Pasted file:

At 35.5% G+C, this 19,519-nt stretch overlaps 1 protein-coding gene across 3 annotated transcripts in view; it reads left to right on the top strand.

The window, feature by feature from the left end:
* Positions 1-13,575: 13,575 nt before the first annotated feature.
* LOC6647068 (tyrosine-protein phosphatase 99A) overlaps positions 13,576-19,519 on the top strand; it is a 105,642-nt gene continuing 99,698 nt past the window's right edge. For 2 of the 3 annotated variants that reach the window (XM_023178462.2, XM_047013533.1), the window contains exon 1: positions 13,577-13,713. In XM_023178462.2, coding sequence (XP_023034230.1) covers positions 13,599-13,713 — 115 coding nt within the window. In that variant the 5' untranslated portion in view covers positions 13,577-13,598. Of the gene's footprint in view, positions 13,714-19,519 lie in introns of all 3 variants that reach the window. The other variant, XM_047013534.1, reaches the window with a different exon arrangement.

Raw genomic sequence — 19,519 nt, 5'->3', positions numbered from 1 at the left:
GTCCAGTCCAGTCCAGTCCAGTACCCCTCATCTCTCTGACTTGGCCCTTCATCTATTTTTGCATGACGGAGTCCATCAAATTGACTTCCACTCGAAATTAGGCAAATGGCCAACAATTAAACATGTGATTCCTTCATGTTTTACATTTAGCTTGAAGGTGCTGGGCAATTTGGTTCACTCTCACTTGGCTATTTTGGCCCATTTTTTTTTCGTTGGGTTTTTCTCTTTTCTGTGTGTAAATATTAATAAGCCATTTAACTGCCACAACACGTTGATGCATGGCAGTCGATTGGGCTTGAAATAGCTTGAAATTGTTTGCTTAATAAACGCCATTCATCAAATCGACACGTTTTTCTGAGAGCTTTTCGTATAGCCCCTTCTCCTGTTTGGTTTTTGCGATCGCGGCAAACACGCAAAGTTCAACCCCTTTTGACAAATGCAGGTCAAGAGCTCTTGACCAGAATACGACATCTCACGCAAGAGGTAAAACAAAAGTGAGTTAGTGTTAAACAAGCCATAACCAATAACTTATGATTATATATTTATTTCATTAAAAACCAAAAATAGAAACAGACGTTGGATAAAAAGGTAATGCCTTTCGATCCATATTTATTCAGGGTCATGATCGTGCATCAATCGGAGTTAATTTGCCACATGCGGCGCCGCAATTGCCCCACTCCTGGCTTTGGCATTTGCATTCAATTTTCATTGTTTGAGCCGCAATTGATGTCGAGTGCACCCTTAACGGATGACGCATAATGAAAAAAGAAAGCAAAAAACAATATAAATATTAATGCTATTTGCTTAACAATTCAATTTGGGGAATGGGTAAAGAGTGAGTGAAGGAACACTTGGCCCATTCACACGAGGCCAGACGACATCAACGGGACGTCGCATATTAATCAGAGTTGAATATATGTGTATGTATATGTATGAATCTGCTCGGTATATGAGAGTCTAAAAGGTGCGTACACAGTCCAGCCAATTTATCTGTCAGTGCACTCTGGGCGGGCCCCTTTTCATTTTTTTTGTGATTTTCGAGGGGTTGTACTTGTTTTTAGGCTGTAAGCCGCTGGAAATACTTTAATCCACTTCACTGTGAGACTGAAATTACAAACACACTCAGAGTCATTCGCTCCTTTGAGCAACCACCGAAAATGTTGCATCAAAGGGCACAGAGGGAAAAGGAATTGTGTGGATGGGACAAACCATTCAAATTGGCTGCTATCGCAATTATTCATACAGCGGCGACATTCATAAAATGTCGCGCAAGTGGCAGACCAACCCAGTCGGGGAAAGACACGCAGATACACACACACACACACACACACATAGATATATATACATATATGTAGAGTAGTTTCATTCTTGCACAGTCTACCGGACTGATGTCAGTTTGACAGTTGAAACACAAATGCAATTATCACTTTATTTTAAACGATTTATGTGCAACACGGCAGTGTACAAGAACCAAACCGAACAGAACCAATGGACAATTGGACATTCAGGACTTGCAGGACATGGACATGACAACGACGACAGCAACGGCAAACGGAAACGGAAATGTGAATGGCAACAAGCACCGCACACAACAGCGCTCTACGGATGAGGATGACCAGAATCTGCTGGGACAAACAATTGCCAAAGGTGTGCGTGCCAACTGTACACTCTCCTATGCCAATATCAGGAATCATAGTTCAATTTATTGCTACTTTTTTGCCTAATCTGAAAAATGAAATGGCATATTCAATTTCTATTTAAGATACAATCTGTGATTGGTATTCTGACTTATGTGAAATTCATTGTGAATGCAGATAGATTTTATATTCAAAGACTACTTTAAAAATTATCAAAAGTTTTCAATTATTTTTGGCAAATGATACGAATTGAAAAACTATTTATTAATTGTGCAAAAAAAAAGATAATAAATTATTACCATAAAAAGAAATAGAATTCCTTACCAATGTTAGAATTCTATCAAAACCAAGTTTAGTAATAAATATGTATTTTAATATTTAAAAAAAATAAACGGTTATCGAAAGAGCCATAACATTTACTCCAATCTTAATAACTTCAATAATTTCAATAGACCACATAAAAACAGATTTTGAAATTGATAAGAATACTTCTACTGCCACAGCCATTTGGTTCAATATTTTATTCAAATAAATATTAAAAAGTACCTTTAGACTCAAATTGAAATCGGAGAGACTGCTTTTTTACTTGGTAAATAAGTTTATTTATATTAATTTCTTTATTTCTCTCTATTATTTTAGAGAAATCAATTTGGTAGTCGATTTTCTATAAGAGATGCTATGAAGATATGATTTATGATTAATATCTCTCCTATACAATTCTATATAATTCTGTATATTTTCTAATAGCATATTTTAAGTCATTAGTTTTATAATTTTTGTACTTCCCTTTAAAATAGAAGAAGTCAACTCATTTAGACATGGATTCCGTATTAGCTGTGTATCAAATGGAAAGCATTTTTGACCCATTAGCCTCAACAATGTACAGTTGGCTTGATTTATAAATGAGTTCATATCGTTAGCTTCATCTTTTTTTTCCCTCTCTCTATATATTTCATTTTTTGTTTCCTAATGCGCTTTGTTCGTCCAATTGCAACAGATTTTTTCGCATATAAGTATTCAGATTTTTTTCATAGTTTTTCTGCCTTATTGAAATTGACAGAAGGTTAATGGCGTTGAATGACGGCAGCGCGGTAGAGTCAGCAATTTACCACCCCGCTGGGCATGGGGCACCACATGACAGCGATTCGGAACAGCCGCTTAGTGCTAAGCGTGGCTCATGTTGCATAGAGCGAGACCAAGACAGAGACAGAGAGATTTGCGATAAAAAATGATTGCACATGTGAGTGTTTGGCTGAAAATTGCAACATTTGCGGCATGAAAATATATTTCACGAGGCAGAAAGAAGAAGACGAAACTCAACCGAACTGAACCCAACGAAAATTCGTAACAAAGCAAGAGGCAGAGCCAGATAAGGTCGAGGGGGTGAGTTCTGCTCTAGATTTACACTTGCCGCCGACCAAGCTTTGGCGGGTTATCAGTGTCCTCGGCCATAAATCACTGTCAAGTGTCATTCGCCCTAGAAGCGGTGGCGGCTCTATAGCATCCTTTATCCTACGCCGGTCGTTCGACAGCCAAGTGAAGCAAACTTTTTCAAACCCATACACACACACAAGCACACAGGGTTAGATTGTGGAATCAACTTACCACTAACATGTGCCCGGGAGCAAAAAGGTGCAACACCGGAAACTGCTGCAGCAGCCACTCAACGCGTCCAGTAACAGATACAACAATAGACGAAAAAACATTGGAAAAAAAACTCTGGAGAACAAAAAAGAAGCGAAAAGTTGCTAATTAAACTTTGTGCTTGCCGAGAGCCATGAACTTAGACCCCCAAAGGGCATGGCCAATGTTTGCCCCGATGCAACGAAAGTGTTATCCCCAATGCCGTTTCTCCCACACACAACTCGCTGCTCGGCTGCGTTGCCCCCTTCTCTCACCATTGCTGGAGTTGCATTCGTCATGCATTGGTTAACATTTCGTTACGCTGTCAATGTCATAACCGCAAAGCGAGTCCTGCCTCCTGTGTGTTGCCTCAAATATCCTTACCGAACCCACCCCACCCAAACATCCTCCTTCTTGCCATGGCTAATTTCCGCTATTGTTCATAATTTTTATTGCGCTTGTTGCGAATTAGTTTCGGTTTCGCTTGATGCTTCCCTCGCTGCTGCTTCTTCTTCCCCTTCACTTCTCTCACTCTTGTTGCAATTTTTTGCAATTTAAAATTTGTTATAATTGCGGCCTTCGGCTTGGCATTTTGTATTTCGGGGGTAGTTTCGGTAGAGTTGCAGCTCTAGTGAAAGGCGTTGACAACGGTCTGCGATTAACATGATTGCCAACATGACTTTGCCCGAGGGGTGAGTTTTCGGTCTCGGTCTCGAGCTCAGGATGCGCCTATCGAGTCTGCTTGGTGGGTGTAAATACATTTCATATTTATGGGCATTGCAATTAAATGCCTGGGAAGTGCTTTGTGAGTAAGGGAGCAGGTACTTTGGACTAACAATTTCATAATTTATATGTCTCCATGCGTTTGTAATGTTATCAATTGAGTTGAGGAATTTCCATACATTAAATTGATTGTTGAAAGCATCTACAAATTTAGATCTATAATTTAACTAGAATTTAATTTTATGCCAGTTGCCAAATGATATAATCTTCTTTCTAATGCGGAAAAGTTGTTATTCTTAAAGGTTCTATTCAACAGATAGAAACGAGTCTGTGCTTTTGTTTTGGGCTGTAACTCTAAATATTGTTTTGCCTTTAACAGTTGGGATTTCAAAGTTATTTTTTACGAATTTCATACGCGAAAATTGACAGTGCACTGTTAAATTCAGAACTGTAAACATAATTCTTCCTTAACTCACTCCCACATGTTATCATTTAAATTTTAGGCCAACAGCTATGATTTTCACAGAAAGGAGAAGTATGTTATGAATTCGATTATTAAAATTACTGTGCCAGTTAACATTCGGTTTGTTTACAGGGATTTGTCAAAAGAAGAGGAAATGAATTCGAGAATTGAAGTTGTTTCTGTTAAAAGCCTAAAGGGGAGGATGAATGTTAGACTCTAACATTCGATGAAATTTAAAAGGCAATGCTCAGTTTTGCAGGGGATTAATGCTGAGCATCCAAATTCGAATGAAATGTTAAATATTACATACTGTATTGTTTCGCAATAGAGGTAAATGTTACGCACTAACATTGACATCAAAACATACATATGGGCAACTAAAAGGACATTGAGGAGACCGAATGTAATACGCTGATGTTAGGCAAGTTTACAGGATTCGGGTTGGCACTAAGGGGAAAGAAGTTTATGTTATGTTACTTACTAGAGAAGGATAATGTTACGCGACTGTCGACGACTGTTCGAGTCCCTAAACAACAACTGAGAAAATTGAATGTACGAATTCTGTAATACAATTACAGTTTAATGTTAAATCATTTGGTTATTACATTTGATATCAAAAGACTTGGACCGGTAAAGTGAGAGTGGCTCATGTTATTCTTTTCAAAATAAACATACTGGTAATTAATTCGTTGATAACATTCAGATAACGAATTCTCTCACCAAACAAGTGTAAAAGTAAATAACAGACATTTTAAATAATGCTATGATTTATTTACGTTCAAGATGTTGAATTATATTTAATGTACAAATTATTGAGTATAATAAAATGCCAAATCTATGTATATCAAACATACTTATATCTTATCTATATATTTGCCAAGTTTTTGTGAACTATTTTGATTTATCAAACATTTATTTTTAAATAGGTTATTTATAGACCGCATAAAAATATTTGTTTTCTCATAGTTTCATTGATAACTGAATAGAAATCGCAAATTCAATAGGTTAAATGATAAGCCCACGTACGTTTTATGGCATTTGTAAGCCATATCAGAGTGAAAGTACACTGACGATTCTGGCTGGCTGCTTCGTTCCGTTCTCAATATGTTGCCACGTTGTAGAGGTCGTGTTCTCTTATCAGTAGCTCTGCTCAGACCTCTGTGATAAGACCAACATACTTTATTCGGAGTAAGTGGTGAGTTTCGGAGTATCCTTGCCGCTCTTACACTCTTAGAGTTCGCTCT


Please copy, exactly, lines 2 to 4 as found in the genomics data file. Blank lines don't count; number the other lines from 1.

The window, feature by feature from the left end:
* Positions 1-13,575: 13,575 nt before the first annotated feature.
* LOC6647068 (tyrosine-protein phosphatase 99A) overlaps positions 13,576-19,519 on the top strand; it is a 105,642-nt gene continuing 99,698 nt past the window's right edge. For 2 of the 3 annotated variants that reach the window (XM_023178462.2, XM_047013533.1), the window contains exon 1: positions 13,577-13,713. In XM_023178462.2, coding sequence (XP_023034230.1) covers positions 13,599-13,713 — 115 coding nt within the window. In that variant the 5' untranslated portion in view covers positions 13,577-13,598. Of the gene's footprint in view, positions 13,714-19,519 lie in introns of all 3 variants that reach the window. The other variant, XM_047013534.1, reaches the window with a different exon arrangement.